Caterpillar toy challenge

Here is my challenge to you!

Go out and find an ANATOMICALLY CORRECT toy caterpillar, and post a link in the comments. It can either be something you found online, or a photo you took in a shop or your own toy collection (you can say it belongs to your child or little cousin, but we’ll all know the truth). It can be handmade or mass produced, plush or plastic or anything.

So far I have been disappointingly unsuccessful in finding a caterpillar toy that is even marginally close to what caterpillars actually look like. They’re all colorful round blobs strung together, with giant googly eyes, large antennae, and a random number of legs (usually far too many and in all the wrong places, or else none at all!). They more closely resemble centipedes or maggots than anything lepidoptera related.

For those who don’t know, caterpillars look like this:

Not like this:

To be fair, I don’t expect toy caterpillars to have six stemmata (eyes) on each side of the head. I can forgive cutesy eyes. I can even forgive the wrong number of body segments, because most people would give up trying to count them.

My main pet peeve is the number and placement of legs. Insects having six legs is a pretty basic you-learn-it-in-elementary-school concept, and I personally believe it should be there as a reminder in childrens’ toys too. Yes, caterpillars have prolegs, which messes things up a bit, but they are different from the real legs, and on a separate part of the body. It’s been a peeve of mine since I was a little kid, and it surely will be until I die. Even if the real legs and pro legs are not distinguished, there should never be legs on every single segment! And you can fight me all you want on “artistic interpretation”, but I rarely consider that an excuse for being flat-out-wrong. If you want to invent a fantasy creature, fine, but don’t call it a caterpillar (in case you can’t tell, I could rant about this all day, but I’ll hold myself back). Basically… sure I expect some baby-oriented toys to be oversimplified, but there must be SOMETHING out there to give children the chance to have a caterpillar toy that looks like… a caterpillar.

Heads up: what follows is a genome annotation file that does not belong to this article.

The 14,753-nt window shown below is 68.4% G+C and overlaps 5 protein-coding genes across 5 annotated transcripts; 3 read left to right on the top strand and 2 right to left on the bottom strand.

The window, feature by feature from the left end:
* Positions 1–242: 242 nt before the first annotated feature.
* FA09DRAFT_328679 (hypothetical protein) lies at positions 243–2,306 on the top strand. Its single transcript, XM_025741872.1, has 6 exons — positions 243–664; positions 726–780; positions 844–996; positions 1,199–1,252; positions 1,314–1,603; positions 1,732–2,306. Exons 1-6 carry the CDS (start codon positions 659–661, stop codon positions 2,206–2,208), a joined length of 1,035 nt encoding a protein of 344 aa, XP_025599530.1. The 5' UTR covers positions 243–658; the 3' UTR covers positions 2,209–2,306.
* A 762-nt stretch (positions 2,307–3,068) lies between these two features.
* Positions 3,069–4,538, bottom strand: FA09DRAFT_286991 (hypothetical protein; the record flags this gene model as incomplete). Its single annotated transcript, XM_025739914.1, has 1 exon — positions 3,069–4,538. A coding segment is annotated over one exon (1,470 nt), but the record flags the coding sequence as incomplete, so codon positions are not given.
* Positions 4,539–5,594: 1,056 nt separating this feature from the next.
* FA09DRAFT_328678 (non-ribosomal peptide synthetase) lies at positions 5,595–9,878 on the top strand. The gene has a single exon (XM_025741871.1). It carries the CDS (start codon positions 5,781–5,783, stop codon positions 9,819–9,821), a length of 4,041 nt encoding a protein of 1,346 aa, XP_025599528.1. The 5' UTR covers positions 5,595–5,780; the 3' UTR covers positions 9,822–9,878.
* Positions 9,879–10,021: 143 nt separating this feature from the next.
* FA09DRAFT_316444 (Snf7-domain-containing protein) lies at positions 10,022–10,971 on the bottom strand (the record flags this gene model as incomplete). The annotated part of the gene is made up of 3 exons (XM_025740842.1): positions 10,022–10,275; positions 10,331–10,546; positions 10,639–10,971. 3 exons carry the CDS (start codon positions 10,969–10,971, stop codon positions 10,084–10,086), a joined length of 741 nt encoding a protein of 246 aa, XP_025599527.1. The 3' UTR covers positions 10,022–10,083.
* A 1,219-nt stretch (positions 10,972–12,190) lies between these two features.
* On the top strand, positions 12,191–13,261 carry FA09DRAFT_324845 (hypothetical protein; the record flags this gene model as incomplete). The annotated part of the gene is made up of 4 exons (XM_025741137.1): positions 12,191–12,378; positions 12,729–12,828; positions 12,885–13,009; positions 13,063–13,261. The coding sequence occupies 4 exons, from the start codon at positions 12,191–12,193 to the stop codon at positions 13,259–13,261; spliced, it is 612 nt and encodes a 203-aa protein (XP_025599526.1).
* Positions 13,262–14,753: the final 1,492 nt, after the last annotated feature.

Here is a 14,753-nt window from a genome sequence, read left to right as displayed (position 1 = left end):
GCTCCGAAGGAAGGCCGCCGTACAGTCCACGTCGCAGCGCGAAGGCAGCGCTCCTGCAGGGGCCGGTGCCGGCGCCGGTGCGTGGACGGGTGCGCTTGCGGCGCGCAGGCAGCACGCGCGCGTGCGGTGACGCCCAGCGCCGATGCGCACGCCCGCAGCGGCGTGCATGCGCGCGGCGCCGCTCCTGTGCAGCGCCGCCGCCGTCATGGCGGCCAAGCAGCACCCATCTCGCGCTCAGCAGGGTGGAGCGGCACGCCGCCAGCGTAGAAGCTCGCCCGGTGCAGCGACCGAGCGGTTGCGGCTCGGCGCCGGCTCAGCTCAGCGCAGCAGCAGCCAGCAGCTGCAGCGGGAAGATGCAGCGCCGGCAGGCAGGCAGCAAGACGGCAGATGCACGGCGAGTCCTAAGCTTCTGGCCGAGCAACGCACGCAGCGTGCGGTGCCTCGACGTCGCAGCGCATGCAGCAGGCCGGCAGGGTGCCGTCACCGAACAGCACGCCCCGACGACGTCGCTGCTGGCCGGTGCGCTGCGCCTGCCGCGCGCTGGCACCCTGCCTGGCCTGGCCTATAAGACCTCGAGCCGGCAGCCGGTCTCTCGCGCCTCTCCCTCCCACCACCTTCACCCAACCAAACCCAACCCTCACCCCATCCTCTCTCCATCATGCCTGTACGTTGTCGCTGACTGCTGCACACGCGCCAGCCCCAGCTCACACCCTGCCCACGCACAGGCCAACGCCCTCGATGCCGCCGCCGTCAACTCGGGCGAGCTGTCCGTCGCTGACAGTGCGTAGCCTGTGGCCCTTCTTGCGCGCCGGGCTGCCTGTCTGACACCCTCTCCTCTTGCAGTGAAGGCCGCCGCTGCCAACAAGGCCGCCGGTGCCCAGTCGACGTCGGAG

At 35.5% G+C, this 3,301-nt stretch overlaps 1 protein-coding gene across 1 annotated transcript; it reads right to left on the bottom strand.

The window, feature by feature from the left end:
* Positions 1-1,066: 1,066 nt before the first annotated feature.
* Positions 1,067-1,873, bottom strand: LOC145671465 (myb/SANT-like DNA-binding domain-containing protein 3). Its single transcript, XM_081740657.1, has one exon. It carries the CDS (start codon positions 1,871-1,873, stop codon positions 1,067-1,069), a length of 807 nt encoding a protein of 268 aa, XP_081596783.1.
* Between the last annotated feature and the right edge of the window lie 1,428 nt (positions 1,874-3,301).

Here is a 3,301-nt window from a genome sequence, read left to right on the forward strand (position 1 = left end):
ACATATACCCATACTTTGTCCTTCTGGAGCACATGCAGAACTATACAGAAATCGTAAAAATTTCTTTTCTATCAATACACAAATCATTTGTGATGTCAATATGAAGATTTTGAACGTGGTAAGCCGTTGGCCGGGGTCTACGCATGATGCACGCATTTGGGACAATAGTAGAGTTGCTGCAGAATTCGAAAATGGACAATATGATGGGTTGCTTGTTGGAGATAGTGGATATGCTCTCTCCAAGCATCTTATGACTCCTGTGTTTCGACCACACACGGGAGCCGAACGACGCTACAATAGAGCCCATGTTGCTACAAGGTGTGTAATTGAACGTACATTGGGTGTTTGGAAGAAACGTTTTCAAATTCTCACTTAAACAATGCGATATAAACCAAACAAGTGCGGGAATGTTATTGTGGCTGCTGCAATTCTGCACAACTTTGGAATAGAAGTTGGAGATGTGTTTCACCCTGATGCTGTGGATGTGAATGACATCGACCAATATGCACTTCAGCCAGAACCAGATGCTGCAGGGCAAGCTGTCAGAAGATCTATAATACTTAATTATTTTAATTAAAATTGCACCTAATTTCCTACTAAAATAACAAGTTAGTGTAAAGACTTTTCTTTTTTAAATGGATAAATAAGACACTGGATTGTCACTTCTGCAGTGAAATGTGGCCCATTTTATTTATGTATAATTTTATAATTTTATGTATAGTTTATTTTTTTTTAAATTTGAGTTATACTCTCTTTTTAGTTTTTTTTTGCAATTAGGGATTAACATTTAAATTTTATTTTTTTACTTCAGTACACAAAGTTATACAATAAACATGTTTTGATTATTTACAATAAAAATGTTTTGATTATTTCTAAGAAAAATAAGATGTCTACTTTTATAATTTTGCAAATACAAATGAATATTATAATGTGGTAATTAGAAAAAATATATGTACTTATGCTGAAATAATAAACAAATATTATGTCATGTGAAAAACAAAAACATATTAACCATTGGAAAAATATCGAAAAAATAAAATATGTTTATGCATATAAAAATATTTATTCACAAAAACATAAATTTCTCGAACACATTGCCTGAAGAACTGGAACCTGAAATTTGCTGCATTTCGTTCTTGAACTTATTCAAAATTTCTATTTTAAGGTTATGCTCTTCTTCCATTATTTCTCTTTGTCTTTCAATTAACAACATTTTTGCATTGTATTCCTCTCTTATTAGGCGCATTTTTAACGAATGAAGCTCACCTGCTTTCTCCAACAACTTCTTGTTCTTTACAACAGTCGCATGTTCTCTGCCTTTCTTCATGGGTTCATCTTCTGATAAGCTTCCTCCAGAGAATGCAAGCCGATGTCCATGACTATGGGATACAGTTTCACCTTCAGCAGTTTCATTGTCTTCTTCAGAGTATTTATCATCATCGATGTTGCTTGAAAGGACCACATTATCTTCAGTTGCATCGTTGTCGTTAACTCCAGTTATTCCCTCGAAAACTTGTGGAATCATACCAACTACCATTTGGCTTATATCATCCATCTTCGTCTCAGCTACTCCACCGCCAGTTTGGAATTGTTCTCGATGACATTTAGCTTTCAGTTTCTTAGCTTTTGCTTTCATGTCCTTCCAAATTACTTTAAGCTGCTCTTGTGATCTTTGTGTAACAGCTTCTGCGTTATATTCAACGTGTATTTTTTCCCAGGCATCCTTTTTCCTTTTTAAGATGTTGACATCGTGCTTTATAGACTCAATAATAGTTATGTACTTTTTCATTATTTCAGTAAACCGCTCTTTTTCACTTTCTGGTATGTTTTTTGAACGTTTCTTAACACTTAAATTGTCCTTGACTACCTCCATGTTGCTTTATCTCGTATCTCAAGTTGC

Some other things to keep in mind – caterpillar antennae are tiny, usually barely visible, and arise toward the bottom of the head under the eyes. No toy caterpillar should have giant antennae on the head, it would look more accurate if they were absent. If they do have osmeteria (the fleshy, smelly extensions some use as a defense mechanism), they arise from a thoracic segment behind the head, not from the head itself.

Of course, this is all leading up to why I started my WeirdBugLady business. Only I’ve been slacking on the caterpillars lately. I’ve made a few as mascots for the lab, but not for my shop. I need to get on that. I was really holding out hope that somewhere else on the planet, someone was making reasonably accurate caterpillar toys. So far, from a day of searching online, I’ve come up empty-handed. I don’t expect perfection (even from my own plushies)… but at least an attempt at basic body parts.

So it’s up to you to give me some hope! Let me know what you find!
(And if you find something good, I’ll probably buy it)

Posted on September 4, 2011, in Invertebrates, Lepidoptera. Bookmark the permalink. 9 Comments.

  1. how about this one? Not plush but…

  2. Do keep us posted on what you find!

  3. I totally found a realistic plush caterpillar!!!

    • Cool! Ok, here’s my analysis. That does a decent job with the prolegs, I can’t really see the front legs though. There is no head capsule, just eyes, but that’s understandable since the head capsule of monarch caterpillars has the same pattern as the body. And it’s missing the rest of the soft horns that monarch caterpillars have – there’s not just one in the back, there’s two in the back and two longer ones in the front. The adult is pretty good, it’s a male, you can tell by the scent glands on the hind wings. Overall MUCH better than the other caterpillar toy that company has.

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Ryerson Lab

Functional Morphology, Sensory Biology, Behavior, Biomechanics

I spell it nature

Trying to make sense of the world through science and language.

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